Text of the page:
Caribbean Leaders Ask Congress To Expand Global AIDS Initiative
Caribbean leaders this week plan to send a proposal to Congress requesting that 14 additional nations from the region be included in the five-year, $15 billion global AIDS relief plan, the Hartford Courant reports (Hay Brown, Hartford Courant, 6/5). Bush last week signed into law the bill authorizing the money to fight AIDS in African nations and Haiti and Guyana (Kaiser Daily HIV/AIDS Report, 5/30). While the nations said that they welcome the aid, they said that a more broad-based approach is needed to stop the spread of the disease. "Whatever happens in one specific corner of the region will have an impact in other places," Rafael Mazin, acting chief of the HIV/AIDS unit of the Pan American Health Organization, said, adding that in order to be effective, HIV "needs to be prevented and contained in all places." People in the region often travel to other countries to seek out the best medical treatment, which has contributed to the spread of the virus, according to the Courant. In addition, "[i]t's very difficult to de-link the different countries. You have migration from Haiti to the Dominican Republic, Haiti to the Bahamas, Guyana to the rest of the Caribbean. Although we can target countries, it might be more effective to look at the region as a whole," Edward Green, assistant secretary-general of the Carribean Community and head of the Pan-Caribbean Partnership to Fight AIDS, said.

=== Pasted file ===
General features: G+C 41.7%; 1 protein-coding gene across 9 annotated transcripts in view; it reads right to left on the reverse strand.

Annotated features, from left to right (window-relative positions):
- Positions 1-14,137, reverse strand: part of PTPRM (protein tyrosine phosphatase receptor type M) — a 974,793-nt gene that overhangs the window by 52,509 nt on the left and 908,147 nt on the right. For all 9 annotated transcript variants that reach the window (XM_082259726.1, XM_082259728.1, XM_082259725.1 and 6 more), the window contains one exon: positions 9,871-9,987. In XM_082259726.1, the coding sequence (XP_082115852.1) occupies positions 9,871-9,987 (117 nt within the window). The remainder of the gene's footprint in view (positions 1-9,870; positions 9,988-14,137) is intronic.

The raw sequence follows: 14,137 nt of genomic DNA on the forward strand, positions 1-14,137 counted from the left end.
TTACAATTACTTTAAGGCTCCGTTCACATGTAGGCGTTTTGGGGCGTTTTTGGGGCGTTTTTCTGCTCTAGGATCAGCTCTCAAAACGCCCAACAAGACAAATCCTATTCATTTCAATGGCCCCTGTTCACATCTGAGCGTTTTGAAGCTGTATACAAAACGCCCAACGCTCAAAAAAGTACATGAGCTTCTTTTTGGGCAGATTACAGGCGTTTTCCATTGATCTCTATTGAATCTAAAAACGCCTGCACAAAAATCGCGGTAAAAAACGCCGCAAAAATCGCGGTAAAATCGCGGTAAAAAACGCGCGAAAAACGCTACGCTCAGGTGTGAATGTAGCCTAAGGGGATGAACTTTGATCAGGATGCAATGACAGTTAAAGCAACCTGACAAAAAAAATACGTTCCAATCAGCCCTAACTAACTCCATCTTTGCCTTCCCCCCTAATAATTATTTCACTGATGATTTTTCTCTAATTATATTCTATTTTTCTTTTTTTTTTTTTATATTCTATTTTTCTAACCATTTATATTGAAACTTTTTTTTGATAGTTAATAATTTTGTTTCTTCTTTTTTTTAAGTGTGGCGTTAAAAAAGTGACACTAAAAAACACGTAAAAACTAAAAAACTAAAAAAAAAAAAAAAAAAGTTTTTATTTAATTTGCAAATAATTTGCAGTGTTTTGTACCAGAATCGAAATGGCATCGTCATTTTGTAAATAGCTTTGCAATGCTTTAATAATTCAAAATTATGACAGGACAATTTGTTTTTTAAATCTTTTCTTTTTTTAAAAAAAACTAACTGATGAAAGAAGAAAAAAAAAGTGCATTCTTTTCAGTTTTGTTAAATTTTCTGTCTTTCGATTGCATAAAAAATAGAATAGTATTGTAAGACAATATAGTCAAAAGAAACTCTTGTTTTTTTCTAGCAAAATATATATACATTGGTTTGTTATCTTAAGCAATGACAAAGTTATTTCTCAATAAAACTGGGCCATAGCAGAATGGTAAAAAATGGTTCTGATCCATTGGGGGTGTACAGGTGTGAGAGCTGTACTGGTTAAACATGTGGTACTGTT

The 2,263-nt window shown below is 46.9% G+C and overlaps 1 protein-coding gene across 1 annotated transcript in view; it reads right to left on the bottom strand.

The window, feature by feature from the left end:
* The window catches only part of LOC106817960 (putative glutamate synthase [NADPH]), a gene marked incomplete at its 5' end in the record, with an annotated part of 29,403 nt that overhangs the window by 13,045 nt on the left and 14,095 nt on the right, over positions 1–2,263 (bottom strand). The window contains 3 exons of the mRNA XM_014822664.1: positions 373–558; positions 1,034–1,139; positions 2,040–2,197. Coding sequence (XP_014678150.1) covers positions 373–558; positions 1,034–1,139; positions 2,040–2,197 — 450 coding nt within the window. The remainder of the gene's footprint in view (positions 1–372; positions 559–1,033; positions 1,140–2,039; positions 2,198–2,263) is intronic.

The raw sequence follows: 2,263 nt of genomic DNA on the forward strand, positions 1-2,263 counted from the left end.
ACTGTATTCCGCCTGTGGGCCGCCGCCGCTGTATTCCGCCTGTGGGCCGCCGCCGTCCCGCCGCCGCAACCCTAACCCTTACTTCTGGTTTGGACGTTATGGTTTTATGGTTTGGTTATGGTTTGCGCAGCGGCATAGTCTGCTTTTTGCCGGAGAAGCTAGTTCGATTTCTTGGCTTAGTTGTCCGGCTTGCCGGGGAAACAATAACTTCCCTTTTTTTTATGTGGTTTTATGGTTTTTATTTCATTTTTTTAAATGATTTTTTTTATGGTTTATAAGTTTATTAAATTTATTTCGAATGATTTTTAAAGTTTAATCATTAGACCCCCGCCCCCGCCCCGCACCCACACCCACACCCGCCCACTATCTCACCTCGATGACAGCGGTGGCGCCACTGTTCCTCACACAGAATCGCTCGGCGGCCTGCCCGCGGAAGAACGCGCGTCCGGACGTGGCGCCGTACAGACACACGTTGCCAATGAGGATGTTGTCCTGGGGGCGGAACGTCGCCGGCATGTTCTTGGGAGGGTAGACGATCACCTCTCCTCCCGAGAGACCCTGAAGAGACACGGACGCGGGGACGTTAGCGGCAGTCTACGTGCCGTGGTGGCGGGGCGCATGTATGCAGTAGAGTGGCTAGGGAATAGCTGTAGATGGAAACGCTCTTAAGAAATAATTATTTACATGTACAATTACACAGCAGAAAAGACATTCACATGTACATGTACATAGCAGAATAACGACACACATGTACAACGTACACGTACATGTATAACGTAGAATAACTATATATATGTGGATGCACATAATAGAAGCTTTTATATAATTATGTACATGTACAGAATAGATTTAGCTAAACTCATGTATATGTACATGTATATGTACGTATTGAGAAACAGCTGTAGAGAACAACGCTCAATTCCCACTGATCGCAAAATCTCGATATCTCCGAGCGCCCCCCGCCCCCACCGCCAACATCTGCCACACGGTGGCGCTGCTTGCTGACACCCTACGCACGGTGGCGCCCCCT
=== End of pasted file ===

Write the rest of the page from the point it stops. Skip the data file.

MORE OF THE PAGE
Caribbean Region 'Overlooked'
The Caribbean, a region that according to the Courant has been "largely overlooked by international donors," has the highest HIV prevalence outside of sub-Saharan Africa. While Haiti, where more than one in 17 adults ages 15 to 49 are HIV-positive, and Guyana, where the HIV prevalence rate is 2.7%, are widely considered to be the worst hit by the epidemic, HIV prevalence in nations such as the Bahamas, Belize, the Dominican Republic, Suriname and Trinidad and Tobago are all more than 2%. "This is a regional crisis in our own hemisphere," Sen. Christopher Dodd (D-Conn.), who has supported the measure to expand the bill, said, adding, "It deserves to be given the same serious attention that is being given to the HIV/AIDS epidemic in sub-Saharan Africa. If we're not careful, we are going to lose a generation of young people in the Caribbean" (Hartford Courant, 6/5).